Friday, September 19, 2008


This scare never seems to die. Weak epidemiological associations below based on small samples of sufferers -- with causal inferences speculative, as usual. Interesting that one of the study participants did not think much of the results. Note that the vast majority of the sample were NOT ill and yet had bisphenol in them also. Also note that an unspecified number of both "heart" and "diabetic" patients were UNDIAGNOSED heart-disease and diabetes sufferers!

Exposure to a ubiquitous chemical used in plastic baby bottles, food cans and a host of other products may increase the risk of developing heart disease and diabetes, a study suggests. In the first significant study of the effects of bisphenol A (BPA), one of the world's most mass-produced substances, researchers found that even small traces in the body were potentially linked to health problems.

BPA, used in hardened plastics including food containers and compact discs, can be found in detectable levels in nine out of ten people. It enters the body primarily through food and drink but also through drinking water, dental sealants, through the skin or inhalation of household dusts.

The researchers, from the Peninsula Medical School, Exeter, found that relatively high levels of the chemical present in urine were associated with a threefold risk of cardiovascular disease and double the risk for type 2 diabetes. With possible public health implications, the results "deserve scientific follow-up", the study's authors said.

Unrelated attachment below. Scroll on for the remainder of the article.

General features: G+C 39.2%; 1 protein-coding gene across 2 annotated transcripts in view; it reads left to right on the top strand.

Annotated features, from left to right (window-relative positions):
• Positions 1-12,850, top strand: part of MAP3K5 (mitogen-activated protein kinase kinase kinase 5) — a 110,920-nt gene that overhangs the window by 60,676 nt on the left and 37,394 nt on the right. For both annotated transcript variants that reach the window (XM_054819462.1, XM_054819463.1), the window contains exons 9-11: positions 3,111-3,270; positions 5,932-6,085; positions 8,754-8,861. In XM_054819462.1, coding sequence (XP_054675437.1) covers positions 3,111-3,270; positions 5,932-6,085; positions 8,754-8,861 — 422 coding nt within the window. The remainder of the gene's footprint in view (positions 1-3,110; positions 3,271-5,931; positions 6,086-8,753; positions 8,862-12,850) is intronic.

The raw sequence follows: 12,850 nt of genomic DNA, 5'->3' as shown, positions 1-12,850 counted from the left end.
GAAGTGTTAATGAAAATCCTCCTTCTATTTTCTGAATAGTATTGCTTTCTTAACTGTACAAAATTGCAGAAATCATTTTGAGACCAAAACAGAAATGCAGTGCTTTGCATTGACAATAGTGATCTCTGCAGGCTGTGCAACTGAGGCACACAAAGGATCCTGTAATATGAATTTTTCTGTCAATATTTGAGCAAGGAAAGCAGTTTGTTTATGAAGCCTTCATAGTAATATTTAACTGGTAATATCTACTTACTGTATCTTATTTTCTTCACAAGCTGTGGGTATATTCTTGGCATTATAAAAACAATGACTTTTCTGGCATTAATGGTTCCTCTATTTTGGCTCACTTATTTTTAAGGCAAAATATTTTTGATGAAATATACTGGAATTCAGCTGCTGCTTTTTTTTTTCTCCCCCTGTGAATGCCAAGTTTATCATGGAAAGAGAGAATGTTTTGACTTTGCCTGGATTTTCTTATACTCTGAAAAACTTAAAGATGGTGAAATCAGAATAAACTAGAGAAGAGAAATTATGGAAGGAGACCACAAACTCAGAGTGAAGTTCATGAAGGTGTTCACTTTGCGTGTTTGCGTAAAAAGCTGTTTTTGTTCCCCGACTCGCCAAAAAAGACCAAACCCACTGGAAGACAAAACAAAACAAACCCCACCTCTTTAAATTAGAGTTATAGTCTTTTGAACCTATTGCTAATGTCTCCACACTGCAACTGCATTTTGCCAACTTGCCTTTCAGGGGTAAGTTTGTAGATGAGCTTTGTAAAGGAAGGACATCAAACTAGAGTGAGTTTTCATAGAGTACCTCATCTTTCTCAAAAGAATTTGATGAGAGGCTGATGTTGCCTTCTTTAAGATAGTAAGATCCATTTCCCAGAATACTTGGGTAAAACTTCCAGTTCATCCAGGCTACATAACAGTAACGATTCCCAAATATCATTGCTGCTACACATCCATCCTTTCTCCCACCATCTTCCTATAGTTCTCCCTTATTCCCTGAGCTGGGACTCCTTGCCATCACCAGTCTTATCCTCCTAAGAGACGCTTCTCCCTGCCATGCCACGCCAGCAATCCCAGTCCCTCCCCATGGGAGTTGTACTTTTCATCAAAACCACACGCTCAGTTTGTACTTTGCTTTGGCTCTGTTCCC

Previous studies of adverse effects in animals have created concern over long-term, low-level exposure to BPA in humans. But the findings, from a "snapshot" study of the American population, do not prove that the chemical causes health problems, the researchers said.

Heart disease is reckoned Britain's biggest killer, with about 270,000 heart attacks occurring each year, while 100,000 cases of type 2 diabetes, which is associated with obesity, are diagnosed each year.

The study, published in the Journal of the American Medical Association, looked at BPA levels in the urine of 1,455 American adults, and whether they had ever been diagnosed with one of eight main diseases, including arthritis and thyroid disease. In total 79 had had heart attacks, chest pain or other types of cardiovascular disease and 136 had diabetes. The average level of BPA exposure was 20 micrograms per day.